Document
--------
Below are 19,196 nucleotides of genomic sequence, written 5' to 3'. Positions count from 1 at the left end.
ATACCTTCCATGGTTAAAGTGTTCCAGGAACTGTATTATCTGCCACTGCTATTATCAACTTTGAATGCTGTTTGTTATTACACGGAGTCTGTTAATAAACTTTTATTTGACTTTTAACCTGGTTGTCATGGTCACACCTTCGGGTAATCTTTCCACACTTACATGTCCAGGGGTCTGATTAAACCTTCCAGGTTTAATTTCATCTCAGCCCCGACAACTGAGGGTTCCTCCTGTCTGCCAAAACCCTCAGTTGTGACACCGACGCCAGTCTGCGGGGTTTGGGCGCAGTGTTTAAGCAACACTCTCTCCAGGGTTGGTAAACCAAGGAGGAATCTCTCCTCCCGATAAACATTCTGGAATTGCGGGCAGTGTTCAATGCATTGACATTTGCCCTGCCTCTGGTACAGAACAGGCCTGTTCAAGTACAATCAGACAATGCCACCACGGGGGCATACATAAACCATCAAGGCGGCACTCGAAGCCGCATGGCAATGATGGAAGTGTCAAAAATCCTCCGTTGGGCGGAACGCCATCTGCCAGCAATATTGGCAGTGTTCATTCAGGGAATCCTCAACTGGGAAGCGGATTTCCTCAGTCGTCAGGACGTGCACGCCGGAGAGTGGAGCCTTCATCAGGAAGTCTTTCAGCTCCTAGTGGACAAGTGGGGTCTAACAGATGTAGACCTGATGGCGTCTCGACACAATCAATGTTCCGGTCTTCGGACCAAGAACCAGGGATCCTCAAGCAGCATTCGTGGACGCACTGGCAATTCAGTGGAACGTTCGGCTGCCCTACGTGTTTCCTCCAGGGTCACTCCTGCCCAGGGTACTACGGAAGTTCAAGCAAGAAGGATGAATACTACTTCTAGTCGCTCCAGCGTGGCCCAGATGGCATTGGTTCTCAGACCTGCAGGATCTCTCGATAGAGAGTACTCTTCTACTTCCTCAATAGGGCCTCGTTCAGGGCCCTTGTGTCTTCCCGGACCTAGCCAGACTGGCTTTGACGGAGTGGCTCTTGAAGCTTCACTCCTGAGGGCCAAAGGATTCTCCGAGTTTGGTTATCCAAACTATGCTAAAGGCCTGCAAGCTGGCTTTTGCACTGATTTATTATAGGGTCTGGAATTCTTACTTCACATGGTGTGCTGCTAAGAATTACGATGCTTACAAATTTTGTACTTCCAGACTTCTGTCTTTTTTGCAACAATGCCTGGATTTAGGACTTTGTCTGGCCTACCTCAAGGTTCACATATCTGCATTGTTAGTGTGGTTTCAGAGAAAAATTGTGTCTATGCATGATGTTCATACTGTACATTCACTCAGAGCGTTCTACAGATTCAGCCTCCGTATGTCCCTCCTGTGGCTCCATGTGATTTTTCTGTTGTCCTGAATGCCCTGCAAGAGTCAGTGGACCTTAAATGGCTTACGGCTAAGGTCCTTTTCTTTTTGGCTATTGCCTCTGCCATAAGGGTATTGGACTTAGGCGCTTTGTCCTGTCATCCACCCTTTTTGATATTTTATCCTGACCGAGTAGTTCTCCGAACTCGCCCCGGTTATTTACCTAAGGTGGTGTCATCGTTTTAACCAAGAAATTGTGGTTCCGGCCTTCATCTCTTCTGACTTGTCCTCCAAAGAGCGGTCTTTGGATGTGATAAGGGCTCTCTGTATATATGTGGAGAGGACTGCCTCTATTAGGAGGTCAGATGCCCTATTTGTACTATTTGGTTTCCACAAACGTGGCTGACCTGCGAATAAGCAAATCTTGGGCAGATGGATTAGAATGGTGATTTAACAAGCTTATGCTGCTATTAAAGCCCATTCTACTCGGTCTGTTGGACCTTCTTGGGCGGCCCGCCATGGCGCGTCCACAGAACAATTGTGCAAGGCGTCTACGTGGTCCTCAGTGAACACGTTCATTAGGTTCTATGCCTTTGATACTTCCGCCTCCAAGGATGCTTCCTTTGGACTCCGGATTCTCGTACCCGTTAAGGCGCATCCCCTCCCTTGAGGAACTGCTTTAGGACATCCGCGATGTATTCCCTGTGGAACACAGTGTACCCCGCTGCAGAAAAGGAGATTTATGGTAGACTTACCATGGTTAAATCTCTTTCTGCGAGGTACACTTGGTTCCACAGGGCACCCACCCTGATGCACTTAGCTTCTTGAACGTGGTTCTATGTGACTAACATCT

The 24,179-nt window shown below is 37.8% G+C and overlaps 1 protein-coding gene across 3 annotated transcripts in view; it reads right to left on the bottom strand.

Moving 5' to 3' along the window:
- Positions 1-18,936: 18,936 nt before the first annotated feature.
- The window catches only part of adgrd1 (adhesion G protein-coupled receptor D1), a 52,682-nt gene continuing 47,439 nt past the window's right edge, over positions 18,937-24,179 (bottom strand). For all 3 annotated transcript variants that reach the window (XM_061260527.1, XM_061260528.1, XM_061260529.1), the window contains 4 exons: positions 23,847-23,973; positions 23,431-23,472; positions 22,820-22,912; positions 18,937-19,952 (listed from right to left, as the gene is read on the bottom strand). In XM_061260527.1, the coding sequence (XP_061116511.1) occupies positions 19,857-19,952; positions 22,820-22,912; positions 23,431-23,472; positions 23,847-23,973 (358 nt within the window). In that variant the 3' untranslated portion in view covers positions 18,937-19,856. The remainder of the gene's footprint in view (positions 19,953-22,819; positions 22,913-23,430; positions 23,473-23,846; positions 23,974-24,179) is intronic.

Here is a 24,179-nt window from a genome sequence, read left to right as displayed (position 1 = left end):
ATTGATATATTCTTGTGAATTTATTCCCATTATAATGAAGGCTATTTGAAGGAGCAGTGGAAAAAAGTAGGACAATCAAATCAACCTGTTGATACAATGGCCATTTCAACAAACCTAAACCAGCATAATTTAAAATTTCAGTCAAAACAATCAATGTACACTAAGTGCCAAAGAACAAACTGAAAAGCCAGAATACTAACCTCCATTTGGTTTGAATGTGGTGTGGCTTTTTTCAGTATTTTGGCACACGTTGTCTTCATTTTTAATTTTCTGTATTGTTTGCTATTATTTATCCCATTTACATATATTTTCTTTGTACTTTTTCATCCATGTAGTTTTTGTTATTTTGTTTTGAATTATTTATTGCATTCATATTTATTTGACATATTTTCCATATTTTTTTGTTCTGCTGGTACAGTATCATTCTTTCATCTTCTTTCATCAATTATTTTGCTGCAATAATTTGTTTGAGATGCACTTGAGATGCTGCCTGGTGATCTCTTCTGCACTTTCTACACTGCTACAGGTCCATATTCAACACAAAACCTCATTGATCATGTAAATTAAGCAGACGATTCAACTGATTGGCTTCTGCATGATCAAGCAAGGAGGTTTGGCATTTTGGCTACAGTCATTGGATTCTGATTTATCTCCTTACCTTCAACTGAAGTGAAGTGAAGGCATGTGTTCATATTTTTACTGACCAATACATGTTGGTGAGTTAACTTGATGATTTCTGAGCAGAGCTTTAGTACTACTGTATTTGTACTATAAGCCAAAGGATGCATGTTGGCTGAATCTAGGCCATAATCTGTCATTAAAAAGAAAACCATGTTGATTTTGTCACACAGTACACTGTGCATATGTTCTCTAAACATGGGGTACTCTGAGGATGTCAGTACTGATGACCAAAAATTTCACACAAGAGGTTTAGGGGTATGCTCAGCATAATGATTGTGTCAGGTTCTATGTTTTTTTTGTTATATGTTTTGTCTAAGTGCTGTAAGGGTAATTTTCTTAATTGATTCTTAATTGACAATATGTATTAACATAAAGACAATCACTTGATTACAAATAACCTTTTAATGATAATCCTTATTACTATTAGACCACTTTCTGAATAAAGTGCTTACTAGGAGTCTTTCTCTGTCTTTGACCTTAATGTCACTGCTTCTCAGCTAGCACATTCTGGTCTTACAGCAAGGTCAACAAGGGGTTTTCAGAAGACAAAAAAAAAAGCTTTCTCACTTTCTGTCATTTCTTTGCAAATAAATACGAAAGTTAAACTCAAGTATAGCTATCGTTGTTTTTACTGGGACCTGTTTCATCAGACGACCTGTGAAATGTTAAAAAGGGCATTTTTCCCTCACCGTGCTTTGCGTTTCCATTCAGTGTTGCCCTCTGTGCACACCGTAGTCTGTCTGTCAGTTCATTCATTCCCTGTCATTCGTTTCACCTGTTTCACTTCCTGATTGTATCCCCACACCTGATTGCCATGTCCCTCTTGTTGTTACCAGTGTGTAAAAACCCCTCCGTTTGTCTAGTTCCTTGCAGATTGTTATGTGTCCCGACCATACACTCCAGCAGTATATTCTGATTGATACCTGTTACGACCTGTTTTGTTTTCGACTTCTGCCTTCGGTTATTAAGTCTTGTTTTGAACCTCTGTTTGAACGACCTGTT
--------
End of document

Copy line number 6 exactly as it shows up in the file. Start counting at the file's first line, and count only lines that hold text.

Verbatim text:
- The window catches only part of adgrd1 (adhesion G protein-coupled receptor D1), a 52,682-nt gene continuing 47,439 nt past the window's right edge, over positions 18,937-24,179 (bottom strand). For all 3 annotated transcript variants that reach the window (XM_061260527.1, XM_061260528.1, XM_061260529.1), the window contains 4 exons: positions 23,847-23,973; positions 23,431-23,472; positions 22,820-22,912; positions 18,937-19,952 (listed from right to left, as the gene is read on the bottom strand). In XM_061260527.1, the coding sequence (XP_061116511.1) occupies positions 19,857-19,952; positions 22,820-22,912; positions 23,431-23,472; positions 23,847-23,973 (358 nt within the window). In that variant the 3' untranslated portion in view covers positions 18,937-19,856. The remainder of the gene's footprint in view (positions 19,953-22,819; positions 22,913-23,430; positions 23,473-23,846; positions 23,974-24,179) is intronic.